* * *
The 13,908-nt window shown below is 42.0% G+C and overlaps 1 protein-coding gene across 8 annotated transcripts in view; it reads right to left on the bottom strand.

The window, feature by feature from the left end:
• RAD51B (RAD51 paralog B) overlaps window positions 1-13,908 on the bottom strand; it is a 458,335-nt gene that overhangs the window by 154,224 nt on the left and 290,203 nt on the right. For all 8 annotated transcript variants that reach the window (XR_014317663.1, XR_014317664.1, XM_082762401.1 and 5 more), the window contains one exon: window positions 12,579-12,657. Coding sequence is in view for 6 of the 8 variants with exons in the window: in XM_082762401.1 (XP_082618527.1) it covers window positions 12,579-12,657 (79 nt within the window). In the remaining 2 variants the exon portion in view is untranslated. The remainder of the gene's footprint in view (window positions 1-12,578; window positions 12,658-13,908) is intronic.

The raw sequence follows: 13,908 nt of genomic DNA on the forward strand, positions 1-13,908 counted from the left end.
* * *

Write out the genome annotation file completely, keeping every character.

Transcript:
The 13,908-nt window shown below is 42.0% G+C and overlaps 1 protein-coding gene across 8 annotated transcripts in view; it reads right to left on the bottom strand.

The window, feature by feature from the left end:
• RAD51B (RAD51 paralog B) overlaps window positions 1-13,908 on the bottom strand; it is a 458,335-nt gene that overhangs the window by 154,224 nt on the left and 290,203 nt on the right. For all 8 annotated transcript variants that reach the window (XR_014317663.1, XR_014317664.1, XM_082762401.1 and 5 more), the window contains one exon: window positions 12,579-12,657. Coding sequence is in view for 6 of the 8 variants with exons in the window: in XM_082762401.1 (XP_082618527.1) it covers window positions 12,579-12,657 (79 nt within the window). In the remaining 2 variants the exon portion in view is untranslated. The remainder of the gene's footprint in view (window positions 1-12,578; window positions 12,658-13,908) is intronic.

The raw sequence follows: 13,908 nt of genomic DNA on the forward strand, positions 1-13,908 counted from the left end.